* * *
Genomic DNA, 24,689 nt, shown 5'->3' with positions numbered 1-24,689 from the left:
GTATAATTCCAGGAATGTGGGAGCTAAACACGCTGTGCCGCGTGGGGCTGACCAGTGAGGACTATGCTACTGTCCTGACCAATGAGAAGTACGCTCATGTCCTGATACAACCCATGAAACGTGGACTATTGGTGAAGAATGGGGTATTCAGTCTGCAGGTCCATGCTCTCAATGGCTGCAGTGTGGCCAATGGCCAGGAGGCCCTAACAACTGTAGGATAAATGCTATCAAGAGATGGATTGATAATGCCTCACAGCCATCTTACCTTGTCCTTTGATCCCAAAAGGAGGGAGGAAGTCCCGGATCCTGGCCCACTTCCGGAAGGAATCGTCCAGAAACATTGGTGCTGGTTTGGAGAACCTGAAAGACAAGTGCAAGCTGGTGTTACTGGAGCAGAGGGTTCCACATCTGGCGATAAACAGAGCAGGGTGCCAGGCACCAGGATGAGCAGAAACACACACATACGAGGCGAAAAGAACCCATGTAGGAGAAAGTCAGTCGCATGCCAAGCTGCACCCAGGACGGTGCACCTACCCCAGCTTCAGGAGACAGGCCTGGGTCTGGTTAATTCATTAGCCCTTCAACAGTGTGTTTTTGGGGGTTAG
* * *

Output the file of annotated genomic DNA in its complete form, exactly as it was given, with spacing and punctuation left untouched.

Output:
Genomic DNA, 24,689 nt, shown 5'->3' with positions numbered 1-24,689 from the left:
GTATAATTCCAGGAATGTGGGAGCTAAACACGCTGTGCCGCGTGGGGCTGACCAGTGAGGACTATGCTACTGTCCTGACCAATGAGAAGTACGCTCATGTCCTGATACAACCCATGAAACGTGGACTATTGGTGAAGAATGGGGTATTCAGTCTGCAGGTCCATGCTCTCAATGGCTGCAGTGTGGCCAATGGCCAGGAGGCCCTAACAACTGTAGGATAAATGCTATCAAGAGATGGATTGATAATGCCTCACAGCCATCTTACCTTGTCCTTTGATCCCAAAAGGAGGGAGGAAGTCCCGGATCCTGGCCCACTTCCGGAAGGAATCGTCCAGAAACATTGGTGCTGGTTTGGAGAACCTGAAAGACAAGTGCAAGCTGGTGTTACTGGAGCAGAGGGTTCCACATCTGGCGATAAACAGAGCAGGGTGCCAGGCACCAGGATGAGCAGAAACACACACATACGAGGCGAAAAGAACCCATGTAGGAGAAAGTCAGTCGCATGCCAAGCTGCACCCAGGACGGTGCACCTACCCCAGCTTCAGGAGACAGGCCTGGGTCTGGTTAATTCATTAGCCCTTCAACAGTGTGTTTTTGGGGGTTAG